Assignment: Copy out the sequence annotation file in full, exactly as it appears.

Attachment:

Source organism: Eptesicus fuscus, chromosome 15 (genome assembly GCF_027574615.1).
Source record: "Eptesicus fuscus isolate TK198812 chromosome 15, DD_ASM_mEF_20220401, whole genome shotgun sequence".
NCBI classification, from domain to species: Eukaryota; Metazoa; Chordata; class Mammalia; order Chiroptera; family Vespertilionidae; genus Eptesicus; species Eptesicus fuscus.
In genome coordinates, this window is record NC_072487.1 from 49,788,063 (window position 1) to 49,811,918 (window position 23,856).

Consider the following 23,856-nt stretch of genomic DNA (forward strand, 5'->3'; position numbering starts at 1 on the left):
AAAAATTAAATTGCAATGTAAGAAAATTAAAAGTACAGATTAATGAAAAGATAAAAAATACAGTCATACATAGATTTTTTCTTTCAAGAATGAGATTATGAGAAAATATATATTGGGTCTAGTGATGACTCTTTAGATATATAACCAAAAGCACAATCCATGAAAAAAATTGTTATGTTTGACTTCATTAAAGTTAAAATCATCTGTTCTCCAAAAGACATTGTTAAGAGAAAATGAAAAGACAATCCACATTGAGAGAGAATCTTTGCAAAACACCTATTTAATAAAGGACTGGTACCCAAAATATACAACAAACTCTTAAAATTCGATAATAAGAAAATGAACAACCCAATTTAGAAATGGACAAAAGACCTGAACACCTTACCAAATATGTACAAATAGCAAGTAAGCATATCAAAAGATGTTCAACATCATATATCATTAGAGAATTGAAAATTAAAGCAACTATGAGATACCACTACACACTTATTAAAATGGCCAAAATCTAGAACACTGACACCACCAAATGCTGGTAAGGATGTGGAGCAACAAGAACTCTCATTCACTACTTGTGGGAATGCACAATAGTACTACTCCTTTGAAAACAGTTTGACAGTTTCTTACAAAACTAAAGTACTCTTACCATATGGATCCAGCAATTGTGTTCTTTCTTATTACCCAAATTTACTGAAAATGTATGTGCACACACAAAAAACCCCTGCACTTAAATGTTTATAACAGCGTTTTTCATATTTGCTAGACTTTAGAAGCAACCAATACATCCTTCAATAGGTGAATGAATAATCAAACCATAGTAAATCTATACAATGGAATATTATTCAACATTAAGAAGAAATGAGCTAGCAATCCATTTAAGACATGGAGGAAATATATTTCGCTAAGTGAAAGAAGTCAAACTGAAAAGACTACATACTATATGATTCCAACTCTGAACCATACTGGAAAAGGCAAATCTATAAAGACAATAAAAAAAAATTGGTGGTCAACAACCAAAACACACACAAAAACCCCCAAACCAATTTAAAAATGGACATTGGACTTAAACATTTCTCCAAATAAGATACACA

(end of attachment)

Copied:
Source organism: Eptesicus fuscus, chromosome 15 (genome assembly GCF_027574615.1).
Source record: "Eptesicus fuscus isolate TK198812 chromosome 15, DD_ASM_mEF_20220401, whole genome shotgun sequence".
NCBI classification, from domain to species: Eukaryota; Metazoa; Chordata; class Mammalia; order Chiroptera; family Vespertilionidae; genus Eptesicus; species Eptesicus fuscus.
In genome coordinates, this window is record NC_072487.1 from 49,788,063 (window position 1) to 49,811,918 (window position 23,856).

Consider the following 23,856-nt stretch of genomic DNA (forward strand, 5'->3'; position numbering starts at 1 on the left):
AAAAATTAAATTGCAATGTAAGAAAATTAAAAGTACAGATTAATGAAAAGATAAAAAATACAGTCATACATAGATTTTTTCTTTCAAGAATGAGATTATGAGAAAATATATATTGGGTCTAGTGATGACTCTTTAGATATATAACCAAAAGCACAATCCATGAAAAAAATTGTTATGTTTGACTTCATTAAAGTTAAAATCATCTGTTCTCCAAAAGACATTGTTAAGAGAAAATGAAAAGACAATCCACATTGAGAGAGAATCTTTGCAAAACACCTATTTAATAAAGGACTGGTACCCAAAATATACAACAAACTCTTAAAATTCGATAATAAGAAAATGAACAACCCAATTTAGAAATGGACAAAAGACCTGAACACCTTACCAAATATGTACAAATAGCAAGTAAGCATATCAAAAGATGTTCAACATCATATATCATTAGAGAATTGAAAATTAAAGCAACTATGAGATACCACTACACACTTATTAAAATGGCCAAAATCTAGAACACTGACACCACCAAATGCTGGTAAGGATGTGGAGCAACAAGAACTCTCATTCACTACTTGTGGGAATGCACAATAGTACTACTCCTTTGAAAACAGTTTGACAGTTTCTTACAAAACTAAAGTACTCTTACCATATGGATCCAGCAATTGTGTTCTTTCTTATTACCCAAATTTACTGAAAATGTATGTGCACACACAAAAAACCCCTGCACTTAAATGTTTATAACAGCGTTTTTCATATTTGCTAGACTTTAGAAGCAACCAATACATCCTTCAATAGGTGAATGAATAATCAAACCATAGTAAATCTATACAATGGAATATTATTCAACATTAAGAAGAAATGAGCTAGCAATCCATTTAAGACATGGAGGAAATATATTTCGCTAAGTGAAAGAAGTCAAACTGAAAAGACTACATACTATATGATTCCAACTCTGAACCATACTGGAAAAGGCAAATCTATAAAGACAATAAAAAAAAATTGGTGGTCAACAACCAAAACACACACAAAAACCCCCAAACCAATTTAAAAATGGACATTGGACTTAAACATTTCTCCAAATAAGATACACA